Disgusting. This is why I support the ACLU.
I wonder what would have happened had Mr. Prieto declined to consent to a search.
ACLU sues DEA on behalf of truck whose money was seized
© 2007 The Associated Press
ALBUQUERQUE, N.M. — A trucker has sued the Drug Enforcement Administration, seeking to get back nearly $24,000 seized by DEA agents earlier this month at a weigh station on U.S. 54 in New Mexico north of El Paso, Texas.
Anastasio Prieto of El Paso gave a state police officer at the weigh station permission to search the truck to see if it contained "needles or cash in excess of $10,000," according to the American Civil Liberties Union, which filed the federal lawsuit Thursday.
Prieto told the officer he didn't have any needles but did have $23,700.
Officers took the money and turned it over to the DEA. DEA agents photographed and fingerprinted Prieto over his objections, then released him without charging him with anything.
Border Patrol agents searched his truck with drug-sniffing dogs, but found no evidence of illegal substances, the ACLU said.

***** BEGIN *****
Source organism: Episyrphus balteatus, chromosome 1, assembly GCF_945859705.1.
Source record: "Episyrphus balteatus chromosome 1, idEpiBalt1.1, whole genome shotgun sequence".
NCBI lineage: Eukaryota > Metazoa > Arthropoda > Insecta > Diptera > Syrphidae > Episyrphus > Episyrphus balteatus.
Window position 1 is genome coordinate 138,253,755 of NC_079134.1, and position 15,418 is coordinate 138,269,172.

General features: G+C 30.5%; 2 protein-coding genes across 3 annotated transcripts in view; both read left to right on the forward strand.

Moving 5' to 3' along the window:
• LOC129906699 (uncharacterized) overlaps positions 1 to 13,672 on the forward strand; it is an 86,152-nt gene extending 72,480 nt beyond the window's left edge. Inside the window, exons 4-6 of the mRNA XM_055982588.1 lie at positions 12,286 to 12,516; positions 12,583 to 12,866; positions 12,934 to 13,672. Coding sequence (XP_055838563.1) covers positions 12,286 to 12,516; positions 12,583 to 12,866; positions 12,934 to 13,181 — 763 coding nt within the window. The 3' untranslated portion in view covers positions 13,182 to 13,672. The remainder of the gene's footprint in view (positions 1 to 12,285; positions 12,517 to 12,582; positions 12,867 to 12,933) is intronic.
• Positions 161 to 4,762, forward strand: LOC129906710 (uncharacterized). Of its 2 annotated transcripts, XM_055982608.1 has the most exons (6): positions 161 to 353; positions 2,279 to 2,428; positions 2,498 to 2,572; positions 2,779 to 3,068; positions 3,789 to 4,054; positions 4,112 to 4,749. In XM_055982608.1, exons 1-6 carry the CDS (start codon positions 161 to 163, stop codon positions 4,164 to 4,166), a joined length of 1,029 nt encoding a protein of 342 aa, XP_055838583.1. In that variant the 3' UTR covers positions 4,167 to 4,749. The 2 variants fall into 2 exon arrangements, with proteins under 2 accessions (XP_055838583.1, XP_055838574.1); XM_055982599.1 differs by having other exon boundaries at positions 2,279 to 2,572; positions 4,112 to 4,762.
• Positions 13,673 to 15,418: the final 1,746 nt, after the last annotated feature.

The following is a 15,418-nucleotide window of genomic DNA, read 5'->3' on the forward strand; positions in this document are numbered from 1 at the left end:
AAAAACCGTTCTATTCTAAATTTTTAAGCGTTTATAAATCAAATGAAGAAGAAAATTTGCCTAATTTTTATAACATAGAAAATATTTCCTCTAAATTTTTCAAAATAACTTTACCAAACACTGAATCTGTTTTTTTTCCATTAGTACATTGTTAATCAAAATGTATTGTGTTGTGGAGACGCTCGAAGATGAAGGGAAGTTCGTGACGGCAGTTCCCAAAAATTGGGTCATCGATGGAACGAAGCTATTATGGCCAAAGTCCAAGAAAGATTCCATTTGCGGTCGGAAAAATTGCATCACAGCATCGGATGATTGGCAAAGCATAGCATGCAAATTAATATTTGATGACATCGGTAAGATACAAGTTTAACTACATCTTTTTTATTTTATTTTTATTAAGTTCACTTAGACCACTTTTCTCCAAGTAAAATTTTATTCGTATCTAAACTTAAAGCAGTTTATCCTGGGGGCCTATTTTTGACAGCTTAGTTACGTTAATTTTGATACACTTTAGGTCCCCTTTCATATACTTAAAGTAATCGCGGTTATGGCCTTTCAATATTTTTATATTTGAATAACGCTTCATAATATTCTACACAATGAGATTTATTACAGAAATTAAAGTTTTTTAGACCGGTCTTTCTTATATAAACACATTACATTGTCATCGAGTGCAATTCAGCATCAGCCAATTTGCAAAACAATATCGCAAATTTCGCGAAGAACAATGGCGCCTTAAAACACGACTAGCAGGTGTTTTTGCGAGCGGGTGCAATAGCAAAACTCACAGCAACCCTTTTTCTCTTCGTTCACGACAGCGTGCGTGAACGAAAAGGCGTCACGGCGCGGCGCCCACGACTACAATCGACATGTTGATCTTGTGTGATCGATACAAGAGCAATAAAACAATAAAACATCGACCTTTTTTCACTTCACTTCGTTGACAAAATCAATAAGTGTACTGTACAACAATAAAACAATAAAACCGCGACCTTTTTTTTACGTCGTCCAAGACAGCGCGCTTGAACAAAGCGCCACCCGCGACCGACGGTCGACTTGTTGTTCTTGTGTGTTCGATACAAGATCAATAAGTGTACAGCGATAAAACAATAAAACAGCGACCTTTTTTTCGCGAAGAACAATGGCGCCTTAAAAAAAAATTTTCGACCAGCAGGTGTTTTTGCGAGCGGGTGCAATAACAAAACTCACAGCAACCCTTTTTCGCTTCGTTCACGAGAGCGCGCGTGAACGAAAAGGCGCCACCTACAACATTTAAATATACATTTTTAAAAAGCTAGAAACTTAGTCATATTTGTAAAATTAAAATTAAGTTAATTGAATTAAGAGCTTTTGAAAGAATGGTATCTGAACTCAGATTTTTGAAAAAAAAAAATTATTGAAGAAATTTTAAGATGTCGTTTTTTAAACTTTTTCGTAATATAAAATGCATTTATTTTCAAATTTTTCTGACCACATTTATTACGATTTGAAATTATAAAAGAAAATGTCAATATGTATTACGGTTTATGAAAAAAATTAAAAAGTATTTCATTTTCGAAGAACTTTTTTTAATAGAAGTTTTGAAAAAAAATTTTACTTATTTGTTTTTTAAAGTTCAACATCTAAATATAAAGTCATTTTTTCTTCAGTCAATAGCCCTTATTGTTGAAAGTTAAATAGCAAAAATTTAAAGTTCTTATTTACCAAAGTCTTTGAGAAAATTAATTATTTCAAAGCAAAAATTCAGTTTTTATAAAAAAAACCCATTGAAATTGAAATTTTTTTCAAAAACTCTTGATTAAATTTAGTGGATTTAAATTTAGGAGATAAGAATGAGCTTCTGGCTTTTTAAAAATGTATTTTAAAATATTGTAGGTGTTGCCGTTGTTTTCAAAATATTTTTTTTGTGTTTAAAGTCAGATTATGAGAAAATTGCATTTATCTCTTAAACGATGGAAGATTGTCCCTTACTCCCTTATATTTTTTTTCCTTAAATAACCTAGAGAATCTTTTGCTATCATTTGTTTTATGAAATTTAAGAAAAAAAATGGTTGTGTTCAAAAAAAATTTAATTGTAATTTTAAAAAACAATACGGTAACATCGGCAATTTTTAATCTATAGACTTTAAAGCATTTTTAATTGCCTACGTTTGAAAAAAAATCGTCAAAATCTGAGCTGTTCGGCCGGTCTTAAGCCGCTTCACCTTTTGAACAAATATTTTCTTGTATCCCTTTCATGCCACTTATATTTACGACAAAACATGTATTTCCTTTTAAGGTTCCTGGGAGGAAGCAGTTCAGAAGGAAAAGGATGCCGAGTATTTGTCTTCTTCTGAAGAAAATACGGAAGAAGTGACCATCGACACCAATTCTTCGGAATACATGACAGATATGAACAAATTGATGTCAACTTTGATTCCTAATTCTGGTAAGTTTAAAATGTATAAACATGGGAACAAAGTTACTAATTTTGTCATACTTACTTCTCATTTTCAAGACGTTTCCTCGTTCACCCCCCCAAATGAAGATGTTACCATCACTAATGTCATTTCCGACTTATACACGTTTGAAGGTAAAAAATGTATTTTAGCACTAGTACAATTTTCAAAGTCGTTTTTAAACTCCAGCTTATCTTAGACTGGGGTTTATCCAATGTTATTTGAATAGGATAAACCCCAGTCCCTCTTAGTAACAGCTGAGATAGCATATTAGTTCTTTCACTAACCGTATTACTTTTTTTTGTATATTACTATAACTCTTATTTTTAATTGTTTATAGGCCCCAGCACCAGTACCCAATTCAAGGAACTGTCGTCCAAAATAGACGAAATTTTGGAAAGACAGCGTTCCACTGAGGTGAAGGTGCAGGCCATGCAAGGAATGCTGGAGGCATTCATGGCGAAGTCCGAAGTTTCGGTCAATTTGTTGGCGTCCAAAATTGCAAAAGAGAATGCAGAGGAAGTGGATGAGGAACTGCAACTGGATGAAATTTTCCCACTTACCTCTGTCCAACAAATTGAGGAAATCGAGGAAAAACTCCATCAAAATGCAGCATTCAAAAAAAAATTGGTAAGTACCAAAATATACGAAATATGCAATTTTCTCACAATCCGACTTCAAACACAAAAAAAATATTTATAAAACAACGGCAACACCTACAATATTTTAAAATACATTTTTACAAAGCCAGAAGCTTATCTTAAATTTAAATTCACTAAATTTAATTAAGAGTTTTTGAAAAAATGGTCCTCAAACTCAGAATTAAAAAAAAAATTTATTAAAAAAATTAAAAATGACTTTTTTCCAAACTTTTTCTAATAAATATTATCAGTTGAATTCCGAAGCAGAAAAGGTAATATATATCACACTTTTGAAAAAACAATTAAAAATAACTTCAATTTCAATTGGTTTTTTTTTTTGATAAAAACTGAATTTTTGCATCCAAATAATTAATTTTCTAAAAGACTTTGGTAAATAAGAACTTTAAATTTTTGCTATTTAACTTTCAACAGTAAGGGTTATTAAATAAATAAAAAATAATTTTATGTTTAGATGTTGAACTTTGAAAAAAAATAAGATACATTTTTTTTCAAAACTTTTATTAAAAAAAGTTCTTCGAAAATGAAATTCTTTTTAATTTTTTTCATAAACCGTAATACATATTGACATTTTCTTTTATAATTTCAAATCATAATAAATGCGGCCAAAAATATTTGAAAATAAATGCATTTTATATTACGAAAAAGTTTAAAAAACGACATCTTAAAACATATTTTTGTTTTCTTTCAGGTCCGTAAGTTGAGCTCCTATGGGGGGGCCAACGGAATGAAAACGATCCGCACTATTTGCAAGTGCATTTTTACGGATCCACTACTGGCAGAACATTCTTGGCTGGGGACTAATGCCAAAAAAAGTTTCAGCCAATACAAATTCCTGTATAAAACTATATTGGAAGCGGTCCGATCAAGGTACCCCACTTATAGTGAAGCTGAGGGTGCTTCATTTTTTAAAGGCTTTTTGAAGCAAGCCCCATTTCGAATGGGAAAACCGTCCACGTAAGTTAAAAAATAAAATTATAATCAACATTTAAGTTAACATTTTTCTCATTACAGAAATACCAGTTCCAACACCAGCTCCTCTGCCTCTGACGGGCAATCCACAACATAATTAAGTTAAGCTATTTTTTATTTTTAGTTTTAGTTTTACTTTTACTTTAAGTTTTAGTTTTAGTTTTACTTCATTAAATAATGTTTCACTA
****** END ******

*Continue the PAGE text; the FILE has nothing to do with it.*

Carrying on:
The lawsuit alleges the defendants violated Prieto's right to be free of unlawful search and seizure by taking his money without probable cause and by fingerprinting and photographing him.
"Mere possession of approximately $23,700 does not establish probable cause for a search or seizure," the lawsuit said.
It said Prieto pulled into the weigh station about 10:30 a.m. Aug. 8 and was let go about 4 p.m.
DEA agents told Prieto he would receive a notice of federal proceedings to permanently forfeit the money within 30 days and that to get it back, he'd have to prove it was his and did not come from illegal drug sales.
They told him the process probably would take a year, the ACLU said.
The ACLU's New Mexico executive director, Peter Simonson, said Prieto needs his money now to pay bills and maintain his truck. The lawsuit said Prieto does not like banks and customarily carries his savings as cash.
"The government took Mr. Prieto's money as surely as if he had been robbed on a street corner at night," Simonson said. "In fact, being robbed might have been better. At least then the police would have treated him as the victim of a crime instead of as a perpetrator."
The DEA did not immediately respond Friday to a request for comment from The Associated Press.
Peter Olson, a spokesman for the Department of Public Safety, which oversees state police, said he could not comment on pending litigation.
The lawsuit names DEA Administrator Karen P. Tandy, DEA task force officer Gary T. Apodaca, DEA agent Joseph Montoya and three state police officers identified only as John or Jane Doe.